An aromatic is a particularly stable structure that is frequently seen in organic chemistry. Aromatics are planar, cyclic, fully conjugated systems with odd numbers of electron pairs in their conjugated π system. Benzene is the most common example of an aromatic molecule. It is a six-membered ring with alternating single and double bonds. It has three π bonds, and so it has three electron pairs in its π system.
There are a number of common derivatives of benzene with names that you should remember.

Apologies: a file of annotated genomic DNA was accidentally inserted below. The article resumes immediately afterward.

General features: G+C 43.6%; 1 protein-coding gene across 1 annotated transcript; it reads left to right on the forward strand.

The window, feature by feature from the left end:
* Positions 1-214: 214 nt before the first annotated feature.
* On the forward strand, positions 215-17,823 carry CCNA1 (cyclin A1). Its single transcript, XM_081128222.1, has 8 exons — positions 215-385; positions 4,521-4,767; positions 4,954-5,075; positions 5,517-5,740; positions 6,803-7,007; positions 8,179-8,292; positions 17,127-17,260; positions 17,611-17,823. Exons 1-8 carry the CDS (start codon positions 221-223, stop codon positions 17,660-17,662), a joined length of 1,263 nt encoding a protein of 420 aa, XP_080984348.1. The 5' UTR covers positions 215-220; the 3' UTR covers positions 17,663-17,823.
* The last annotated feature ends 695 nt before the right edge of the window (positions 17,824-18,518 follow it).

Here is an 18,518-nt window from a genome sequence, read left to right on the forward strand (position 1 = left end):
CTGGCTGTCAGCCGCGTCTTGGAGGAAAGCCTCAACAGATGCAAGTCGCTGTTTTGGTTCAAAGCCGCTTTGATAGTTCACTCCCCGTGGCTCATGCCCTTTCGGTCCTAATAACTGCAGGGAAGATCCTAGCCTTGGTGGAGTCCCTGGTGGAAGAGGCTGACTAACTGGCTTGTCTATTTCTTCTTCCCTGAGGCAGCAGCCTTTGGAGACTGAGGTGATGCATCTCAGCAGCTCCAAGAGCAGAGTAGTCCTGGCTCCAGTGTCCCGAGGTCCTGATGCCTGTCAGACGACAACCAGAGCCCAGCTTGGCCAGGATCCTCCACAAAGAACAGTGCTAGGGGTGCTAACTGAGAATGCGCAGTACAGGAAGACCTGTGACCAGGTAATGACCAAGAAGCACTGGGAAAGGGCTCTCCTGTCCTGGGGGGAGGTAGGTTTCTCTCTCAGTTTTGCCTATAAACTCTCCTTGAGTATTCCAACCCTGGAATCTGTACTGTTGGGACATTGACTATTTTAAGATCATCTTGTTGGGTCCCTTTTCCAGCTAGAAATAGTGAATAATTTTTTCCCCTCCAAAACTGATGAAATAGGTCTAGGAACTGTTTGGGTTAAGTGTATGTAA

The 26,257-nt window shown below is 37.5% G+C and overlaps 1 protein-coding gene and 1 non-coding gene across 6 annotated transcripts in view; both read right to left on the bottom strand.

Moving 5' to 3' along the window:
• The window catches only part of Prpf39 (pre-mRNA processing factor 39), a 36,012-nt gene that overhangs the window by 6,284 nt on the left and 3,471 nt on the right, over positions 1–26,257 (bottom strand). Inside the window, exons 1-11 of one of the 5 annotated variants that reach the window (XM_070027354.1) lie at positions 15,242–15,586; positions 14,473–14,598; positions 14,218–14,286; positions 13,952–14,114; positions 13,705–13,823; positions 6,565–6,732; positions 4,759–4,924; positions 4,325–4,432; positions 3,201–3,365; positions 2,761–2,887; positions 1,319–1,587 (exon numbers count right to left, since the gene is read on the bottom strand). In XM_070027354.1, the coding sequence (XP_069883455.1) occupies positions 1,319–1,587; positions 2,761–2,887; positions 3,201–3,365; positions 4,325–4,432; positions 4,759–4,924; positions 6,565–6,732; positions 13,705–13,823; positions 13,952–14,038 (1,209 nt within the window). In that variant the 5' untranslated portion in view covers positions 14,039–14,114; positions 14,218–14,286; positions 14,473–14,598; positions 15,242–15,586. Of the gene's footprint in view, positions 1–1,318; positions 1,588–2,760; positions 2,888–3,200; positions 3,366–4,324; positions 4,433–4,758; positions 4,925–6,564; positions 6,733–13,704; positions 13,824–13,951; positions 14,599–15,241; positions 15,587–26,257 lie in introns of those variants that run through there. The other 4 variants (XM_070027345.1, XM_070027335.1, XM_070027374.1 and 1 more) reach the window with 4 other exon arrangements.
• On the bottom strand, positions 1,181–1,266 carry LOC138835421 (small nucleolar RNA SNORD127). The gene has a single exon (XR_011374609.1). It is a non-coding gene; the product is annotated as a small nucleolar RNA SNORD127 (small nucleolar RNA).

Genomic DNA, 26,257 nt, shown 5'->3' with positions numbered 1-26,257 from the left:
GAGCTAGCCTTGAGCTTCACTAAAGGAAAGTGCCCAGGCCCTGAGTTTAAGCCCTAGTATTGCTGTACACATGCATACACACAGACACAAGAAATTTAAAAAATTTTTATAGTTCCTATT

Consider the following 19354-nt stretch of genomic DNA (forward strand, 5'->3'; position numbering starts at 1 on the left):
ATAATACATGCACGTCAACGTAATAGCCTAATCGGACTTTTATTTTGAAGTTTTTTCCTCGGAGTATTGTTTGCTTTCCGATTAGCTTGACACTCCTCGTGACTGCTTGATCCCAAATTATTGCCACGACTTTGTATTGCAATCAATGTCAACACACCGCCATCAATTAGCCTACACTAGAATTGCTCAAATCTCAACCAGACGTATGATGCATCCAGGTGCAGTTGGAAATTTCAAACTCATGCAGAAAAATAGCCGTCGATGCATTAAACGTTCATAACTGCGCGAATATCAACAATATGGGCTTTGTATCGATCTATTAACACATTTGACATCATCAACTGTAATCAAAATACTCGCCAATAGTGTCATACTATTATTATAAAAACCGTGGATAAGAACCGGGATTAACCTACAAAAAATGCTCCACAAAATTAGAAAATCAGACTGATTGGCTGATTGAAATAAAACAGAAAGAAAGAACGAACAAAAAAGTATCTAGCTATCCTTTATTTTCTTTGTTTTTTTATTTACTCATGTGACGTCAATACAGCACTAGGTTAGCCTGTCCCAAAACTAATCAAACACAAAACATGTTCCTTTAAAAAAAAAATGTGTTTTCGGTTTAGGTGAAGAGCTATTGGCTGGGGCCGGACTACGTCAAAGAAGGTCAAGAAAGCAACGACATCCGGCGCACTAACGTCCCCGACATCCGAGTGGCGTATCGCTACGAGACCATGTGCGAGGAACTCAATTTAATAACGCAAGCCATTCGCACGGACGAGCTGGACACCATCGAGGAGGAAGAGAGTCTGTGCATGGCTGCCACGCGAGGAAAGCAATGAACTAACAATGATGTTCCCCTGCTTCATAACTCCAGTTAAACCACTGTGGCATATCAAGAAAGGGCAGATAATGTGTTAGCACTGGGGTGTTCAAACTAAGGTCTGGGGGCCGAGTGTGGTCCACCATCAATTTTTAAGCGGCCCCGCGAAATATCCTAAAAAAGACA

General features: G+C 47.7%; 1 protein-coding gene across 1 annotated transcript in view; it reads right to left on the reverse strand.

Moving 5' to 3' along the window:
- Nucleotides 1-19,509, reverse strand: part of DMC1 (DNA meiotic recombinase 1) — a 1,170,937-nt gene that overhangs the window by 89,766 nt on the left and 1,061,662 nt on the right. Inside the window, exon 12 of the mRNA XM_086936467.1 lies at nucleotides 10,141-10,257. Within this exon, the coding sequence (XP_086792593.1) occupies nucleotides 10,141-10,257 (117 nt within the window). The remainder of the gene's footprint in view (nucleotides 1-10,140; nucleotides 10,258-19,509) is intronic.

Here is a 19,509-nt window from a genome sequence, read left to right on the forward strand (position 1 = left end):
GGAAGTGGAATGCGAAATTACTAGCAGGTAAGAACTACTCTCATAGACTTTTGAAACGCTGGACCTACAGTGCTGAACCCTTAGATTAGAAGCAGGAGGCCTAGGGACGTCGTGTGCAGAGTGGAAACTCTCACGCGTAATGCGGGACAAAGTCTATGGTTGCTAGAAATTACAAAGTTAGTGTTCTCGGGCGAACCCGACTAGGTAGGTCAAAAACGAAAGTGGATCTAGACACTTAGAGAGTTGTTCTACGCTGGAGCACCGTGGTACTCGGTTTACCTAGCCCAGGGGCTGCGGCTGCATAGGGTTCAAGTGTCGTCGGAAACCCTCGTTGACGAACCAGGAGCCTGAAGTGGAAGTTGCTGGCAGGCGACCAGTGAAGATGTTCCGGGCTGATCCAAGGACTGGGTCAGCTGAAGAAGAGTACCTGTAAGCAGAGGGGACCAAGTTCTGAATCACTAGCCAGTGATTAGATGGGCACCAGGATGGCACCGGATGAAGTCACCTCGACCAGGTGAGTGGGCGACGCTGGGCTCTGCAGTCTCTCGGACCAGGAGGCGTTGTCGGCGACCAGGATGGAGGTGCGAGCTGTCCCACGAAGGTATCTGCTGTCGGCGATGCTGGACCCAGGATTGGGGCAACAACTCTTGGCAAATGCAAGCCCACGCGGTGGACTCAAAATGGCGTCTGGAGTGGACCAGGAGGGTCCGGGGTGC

There is also a peculiar way of naming benzene derivatives that have two substituents on the benzene ring. The prefixes o-, m- and p- denote 1,2-disubstitution, 1,3-disubstitution and 1,4-disubstitution, respectively.
Draw the following compounds.
a) p-nitrotoluene b) o-chloroaniline c) m-methylphenol
d) m-chlorobenzyl alcohol e) o-bromobenzaldehyde f) p-fluorobenzoic acid
g) 2,4-dimethylphenol h) 2,5-dichlorotoluene i) 2,4,5-trimethylaniline
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